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(The above composition has long been known, and is noticed only on account of its proportions, they forming a better cement than any of those given by writers on chemical technology.)
Diamond Cement. J. Tully. (Pharm. Journ., 3rd series, ii., 797.) Isinglass, soaked in water until soft, then dissolved in the smallest quantity of acetic acid by the aid of a gentle heat. In zij. of this, dissolve grs. x. of ammoniacum, and add a solution of zss. of mastic in ziij. spirits of wine ; stir well together.
To make Tungstic Glue. Tungstic glue bids fair to be an acceptable substitute for hard indiarubber, now 'so high in price. It is prepared by mixing a thick solution of glue with tungstate of soda and hydrochloric acid, by means of which a compound of tungstic acid and glue is precipitated, which, at a temperature of 86° to 104° Fahrenheit, is sufficiently elastic to admit of being drawn out into very thin sheets. On cooling, this mass becomes solid and brittle; and on being heated, is again soft and plastic. This new compound, it is said, can be used for all the purposes to which hard rubber is adapted.
Chinese Varnish. Dr. v. Scherzer. (Chem. News, vol. xxiv., No. 613, p. 98.) Under the name of schio liao, the Chinese apply as varnish freshly defibrinated blood, mixed with powdered slaked lime, and a small quantity of alum, in the proportion of three parts of previously defibrinated fresh blood, four parts of lime, and a small quantity of powdered alum. The result is the formation of a glutinous yet fluid mass, which is ready for use at once, and especially used for rendering wood perfectly water-tight, and hardening its surface. The author states that he has seen in China bags made of straw, rendered so impervious to liquids by the application of this varnish, as to serve for the transport of oil; while thin millboard painted with this varnish, becomes as hard as wood.
Colouring for Varnish. W. Astelon. (Pharm. Journ., 3rd series, ii., 797.) A solution of saffron in spirit, is the best to give a yellow colour to shellac varnish; but a better way is to first stain the wood, by applying the solution to it, and then varnish.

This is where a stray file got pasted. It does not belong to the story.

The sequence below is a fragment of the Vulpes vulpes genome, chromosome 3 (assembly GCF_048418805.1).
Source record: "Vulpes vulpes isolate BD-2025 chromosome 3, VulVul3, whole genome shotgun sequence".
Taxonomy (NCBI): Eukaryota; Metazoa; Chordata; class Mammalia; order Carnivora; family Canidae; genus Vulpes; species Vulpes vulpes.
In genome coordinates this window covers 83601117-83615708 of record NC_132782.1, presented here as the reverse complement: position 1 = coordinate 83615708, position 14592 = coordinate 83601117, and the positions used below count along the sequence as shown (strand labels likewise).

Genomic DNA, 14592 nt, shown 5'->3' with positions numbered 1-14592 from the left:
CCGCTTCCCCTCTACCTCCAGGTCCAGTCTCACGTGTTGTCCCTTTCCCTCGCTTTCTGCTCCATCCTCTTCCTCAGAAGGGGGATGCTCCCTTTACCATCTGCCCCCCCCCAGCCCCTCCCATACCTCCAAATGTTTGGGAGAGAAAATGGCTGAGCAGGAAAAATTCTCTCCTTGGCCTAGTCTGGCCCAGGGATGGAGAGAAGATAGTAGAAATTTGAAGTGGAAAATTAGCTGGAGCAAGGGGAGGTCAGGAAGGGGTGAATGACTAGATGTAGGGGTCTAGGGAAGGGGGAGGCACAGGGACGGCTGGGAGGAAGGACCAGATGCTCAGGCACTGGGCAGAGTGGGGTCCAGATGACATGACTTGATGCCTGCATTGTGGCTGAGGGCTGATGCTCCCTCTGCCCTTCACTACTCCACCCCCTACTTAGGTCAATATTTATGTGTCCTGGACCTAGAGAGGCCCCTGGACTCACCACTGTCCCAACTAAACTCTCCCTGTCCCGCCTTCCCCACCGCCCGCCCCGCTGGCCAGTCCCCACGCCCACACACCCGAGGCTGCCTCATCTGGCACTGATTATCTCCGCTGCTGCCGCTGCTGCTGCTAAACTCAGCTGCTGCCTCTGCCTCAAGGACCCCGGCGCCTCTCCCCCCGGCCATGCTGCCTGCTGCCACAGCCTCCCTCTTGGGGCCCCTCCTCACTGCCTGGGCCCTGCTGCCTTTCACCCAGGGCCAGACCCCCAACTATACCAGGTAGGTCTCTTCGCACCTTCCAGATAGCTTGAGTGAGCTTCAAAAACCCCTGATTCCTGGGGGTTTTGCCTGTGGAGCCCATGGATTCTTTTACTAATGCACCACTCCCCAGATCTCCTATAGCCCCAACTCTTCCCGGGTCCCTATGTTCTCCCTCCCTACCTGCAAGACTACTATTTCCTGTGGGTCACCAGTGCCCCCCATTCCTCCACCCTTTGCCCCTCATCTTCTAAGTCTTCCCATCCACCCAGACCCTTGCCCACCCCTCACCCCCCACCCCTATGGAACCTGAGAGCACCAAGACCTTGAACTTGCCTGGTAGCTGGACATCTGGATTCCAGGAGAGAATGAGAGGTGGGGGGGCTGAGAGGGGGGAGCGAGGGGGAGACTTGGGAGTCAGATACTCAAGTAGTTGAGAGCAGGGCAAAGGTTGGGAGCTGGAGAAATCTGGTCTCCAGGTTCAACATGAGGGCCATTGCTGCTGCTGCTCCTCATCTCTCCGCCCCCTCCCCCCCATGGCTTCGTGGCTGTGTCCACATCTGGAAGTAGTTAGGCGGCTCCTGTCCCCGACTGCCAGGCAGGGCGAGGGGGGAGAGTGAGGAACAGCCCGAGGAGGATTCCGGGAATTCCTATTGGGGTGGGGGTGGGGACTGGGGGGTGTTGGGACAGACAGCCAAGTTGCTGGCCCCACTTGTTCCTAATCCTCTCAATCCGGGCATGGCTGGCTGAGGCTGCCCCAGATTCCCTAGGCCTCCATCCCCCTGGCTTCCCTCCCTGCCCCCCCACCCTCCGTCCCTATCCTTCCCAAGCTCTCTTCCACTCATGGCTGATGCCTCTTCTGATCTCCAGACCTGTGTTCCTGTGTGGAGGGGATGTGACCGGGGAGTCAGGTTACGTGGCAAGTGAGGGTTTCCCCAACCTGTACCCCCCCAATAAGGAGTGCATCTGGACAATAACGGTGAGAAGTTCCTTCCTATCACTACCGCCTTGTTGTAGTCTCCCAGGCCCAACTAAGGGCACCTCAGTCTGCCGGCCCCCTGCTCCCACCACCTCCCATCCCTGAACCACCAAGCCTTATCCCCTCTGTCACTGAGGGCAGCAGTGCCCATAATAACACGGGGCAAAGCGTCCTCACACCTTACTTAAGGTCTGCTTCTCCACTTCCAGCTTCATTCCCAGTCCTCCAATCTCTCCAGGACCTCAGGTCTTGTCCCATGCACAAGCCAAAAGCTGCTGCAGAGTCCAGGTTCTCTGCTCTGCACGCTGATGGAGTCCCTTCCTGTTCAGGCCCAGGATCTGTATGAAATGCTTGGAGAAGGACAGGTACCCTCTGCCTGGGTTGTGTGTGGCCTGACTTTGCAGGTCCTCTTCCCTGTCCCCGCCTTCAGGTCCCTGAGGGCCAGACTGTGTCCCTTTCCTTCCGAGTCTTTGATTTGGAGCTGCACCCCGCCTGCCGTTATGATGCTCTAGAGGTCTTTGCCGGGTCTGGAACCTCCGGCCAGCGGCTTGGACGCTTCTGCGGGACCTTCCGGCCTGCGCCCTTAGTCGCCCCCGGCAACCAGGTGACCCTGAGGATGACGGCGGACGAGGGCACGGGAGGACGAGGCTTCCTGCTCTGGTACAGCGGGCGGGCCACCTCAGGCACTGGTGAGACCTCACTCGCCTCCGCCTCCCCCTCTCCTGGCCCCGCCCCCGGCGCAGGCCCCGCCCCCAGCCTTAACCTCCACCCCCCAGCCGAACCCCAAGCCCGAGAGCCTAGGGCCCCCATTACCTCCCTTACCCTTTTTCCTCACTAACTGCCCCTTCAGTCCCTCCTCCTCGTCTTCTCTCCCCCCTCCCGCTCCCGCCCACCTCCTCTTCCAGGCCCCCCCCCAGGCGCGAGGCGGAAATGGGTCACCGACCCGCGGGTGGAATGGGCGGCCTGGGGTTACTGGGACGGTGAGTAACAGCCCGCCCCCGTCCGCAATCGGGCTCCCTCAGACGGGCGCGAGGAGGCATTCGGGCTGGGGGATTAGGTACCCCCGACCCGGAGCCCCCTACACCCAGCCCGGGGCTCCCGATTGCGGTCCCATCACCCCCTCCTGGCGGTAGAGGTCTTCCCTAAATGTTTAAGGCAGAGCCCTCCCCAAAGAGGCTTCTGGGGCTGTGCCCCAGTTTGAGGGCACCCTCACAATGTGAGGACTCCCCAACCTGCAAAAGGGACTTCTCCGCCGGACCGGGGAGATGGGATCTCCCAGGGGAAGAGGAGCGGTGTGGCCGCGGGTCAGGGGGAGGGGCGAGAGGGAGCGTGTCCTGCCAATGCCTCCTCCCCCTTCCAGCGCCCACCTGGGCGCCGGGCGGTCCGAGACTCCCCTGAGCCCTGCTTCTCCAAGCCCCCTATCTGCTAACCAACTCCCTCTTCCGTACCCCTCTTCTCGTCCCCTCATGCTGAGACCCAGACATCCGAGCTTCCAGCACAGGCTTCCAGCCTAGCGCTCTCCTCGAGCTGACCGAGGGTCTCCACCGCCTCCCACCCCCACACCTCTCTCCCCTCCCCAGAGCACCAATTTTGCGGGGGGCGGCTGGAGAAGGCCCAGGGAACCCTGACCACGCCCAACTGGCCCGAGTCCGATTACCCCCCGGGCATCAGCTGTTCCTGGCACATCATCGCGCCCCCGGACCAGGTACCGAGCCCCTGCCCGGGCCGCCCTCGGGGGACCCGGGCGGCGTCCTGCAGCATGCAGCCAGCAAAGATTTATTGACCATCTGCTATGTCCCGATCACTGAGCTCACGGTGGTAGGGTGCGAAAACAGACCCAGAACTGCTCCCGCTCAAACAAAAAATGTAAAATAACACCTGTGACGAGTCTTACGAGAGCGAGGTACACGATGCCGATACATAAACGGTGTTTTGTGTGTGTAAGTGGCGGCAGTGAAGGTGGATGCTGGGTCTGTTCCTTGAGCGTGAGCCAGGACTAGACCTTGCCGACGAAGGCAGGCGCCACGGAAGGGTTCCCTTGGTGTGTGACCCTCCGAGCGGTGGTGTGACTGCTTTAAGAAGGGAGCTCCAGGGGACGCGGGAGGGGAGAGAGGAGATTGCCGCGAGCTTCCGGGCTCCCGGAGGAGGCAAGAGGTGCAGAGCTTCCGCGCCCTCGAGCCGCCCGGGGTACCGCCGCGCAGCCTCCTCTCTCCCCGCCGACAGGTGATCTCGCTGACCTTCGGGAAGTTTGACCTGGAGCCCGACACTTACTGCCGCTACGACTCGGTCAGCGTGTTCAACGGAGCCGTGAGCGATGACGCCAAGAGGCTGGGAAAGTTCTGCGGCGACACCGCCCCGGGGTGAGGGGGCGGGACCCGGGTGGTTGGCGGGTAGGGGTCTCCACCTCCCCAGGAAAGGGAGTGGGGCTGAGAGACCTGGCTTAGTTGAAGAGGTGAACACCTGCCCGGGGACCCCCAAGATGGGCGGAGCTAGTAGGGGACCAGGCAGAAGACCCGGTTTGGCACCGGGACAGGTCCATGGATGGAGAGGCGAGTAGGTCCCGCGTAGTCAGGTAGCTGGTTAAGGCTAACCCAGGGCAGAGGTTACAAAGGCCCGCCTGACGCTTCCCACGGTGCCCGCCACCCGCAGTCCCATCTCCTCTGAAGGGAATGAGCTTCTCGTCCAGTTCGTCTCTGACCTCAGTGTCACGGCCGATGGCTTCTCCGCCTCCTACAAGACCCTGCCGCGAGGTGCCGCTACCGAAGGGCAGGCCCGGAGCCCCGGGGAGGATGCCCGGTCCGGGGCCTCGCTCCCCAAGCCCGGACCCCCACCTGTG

Imitation Honey. The New York Druggists' Circular states that an imitation of honey, consisting principally of glucose or uncrystallisable sugar, flavoured by elm leaves and other materials, is mannfactured in large quantities. The glucose used in its preparation is mostly made in Europe from corn and potato starch, and is largely imported into the United States, the inferior qualities being used by brewers and distillers. It is dissolved in water, filtered, decolorised if necessary, concentrated by evaporation, and the flavouring material is then added.
Lute for Corks, etc. Robert F. Smith. (Chem. News.) Anthracene acts capitally as a substitute for paraffine (either by itself or mixed with the latter) in covering corks or joints of apparatus requiring to stand a comparatively high temperature. A luting of anthracene is capable of standing a high pressure and temperature combined for a lengthened period.
Marking Ink for Parcels. (Chemist and Druggist.) Dissolve asphaltum, grahamite, albertite, or any mineral of this character in naphtha or oil of turpentine to a thin fluid ; it will dry-quickly, does not spread, and the markings are nearly indestructible.
Native Vegetable Ink. Rev. F. Moig no. (Les Mondes, July 4, 1872, and Chem. News, vol. xxvi., p. 23.) The author states that experiments are being made to acclimatise in Europe the Coriaria thymifolia, or ink-plant of New Grenada. The juice of this plant, locally termed chanchi, is at first of a somewhat reddish colour, but becomes intensely black in a few hours. This juice can be used for writing without requiring any further preparation; it corrodes steel pens less than ordinary ink; and has, moreover, the advantage of better resisting chemical agents. When the portion of America named above was under Spanish dominion, all public documents were written with chanchi, which was not removed from paper by sea-water.
Shoe-Blacking without Acid. Dr. Artus. (Chem. News, vol. xxiv., No. 615, p. 120.) From 3 to 4 lbs. of lamp-black and } lb. of bone-black are well mixed with 5 lbs. of glycerin and treacle. Meanwhile, 2, ozs. of guttapercha are cautiously fused in a copper or iron saucepan, and 10 ozs. of olive oil are added, with continual stirring; and afterwards 1 oz. of stearine. The warm mass is added to the former mixture, and then a solution of 5 ozs. of gum senegal in 12 pts. of water, and 1 drachm each of oil of rosemary and lavender may be added. For use, the blacking is diluted with 3 to 4 parts of water. This blacking keeps the leather soft, and renders it more durable.
Red, Green, and Blue Fire. J. R. Braunschweiger. (Dingl. Polyt. Journ., cci., 178. Journ. Chem. Soc., 2nd series, ix., 970.) Coloured fires, which may be burnt in dwelling-rooms, and are not much influenced by damp, may be made thus :
British Pharmaceutical Conference
NINTH ANNUAL MEETING
CONSTITUTION AND RULES OF THE CONFERENCE.
TITLES OF PAPERS.
THE DISCUSSIONS THEREON.